Observing Life: Little surprise packages from the postman are a stamp of home

Our villa has a number and the street has a name, but unless we physically set up a PO Box at Emirates Post and pay for the delivery to the house, we will never get mail.

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I come home every day to a cute little two-bedroom villa in Dubai that my husband and I have spent the past two years turning into our first home. We have our pictures on the wall and colour-coordinated furniture throughout and we have placed bright pink bougainvillea plants out at the front to welcome visitors. But there is still one thing missing – a daily visit from the postman.

I’ve lived in the UAE for more than six years, so you would think I would be used to the fact that I don’t hear that familiar thud of mail hitting the doormat every morning. But it hit me this week – I really miss it.

It happened when I received a call from my mother saying that an elderly aunt in the United Kingdom had made the effort to go to the post office, exchange some pounds into dirhams and mailed them to me in Dubai as a birthday present. However, three months later (my birthday was in March) the sealed envelope arrived back on her doorstep, having been returned to sender.

My aunt, who is not at all technically minded, had gone to a lot of trouble to post those dirhams to The National's Dubai office, which is the address I give to anyone wishing to send me something from abroad.

So you can imagine her disappointment when all that time, effort and money had gone to waste, my birthday long gone.

Mum did manage to send the envelope out again, this time with a family friend who was flying this way, but it put a whole new spin on the phrase “snail mail”.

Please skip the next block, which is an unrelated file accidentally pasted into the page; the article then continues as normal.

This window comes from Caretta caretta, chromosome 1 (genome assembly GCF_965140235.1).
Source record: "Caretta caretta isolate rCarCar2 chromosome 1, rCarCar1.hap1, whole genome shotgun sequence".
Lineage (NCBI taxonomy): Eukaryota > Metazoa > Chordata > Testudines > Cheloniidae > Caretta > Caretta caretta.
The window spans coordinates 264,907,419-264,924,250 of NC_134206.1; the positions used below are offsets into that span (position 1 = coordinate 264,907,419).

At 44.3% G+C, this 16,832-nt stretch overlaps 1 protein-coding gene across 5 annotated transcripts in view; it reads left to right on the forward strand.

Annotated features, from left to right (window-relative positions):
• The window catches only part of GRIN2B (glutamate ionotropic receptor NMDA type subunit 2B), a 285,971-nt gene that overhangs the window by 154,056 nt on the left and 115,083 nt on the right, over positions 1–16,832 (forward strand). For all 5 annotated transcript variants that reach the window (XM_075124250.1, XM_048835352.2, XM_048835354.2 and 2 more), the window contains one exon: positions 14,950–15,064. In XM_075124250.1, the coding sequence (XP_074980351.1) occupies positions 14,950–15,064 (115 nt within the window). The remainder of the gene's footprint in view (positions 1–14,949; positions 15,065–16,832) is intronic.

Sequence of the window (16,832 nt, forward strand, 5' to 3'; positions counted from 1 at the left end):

When I first moved to Abu Dhabi, I thought it was funny that we couldn’t give an address to taxi drivers, deliverymen or anyone wanting to visit. I got used to describing my location using the surrounding buildings and landmarks: “Go to the crossroads by the hospital, take a U-turn at the green mosque and we are at the second turning on the right.”

Then when I moved to Dubai, I had more of a semblance of a physical address. Our villa has a number and the street has a name, but unless we set up a PO Box at Emirates Post and pay for delivery to the house, we will never get mail. And even then, it won’t come through the door in the morning, like a little surprise package. No, I will have to be at home to open the door to the courier and that would get very annoying, very quickly.

So, I manage without a PO Box, making do with my husband’s or my office address for urgent deliveries. For every­thing else, I rely on other means of communication.

I know I sound old-fashioned; after all, no one writes letters or sends cards anymore, except for my old aunt (and I dare say a few more of her generation), and all my junk mail now comes in the form of text messages or emails.

But it is something I remember with fondness. Even if it was a bank statement or a mail-order catalogue, there is something reassuring about seeing your name and your address printed on those daily deliveries. It makes you feel at home, which, for us expats, is something we have learnt to treasure.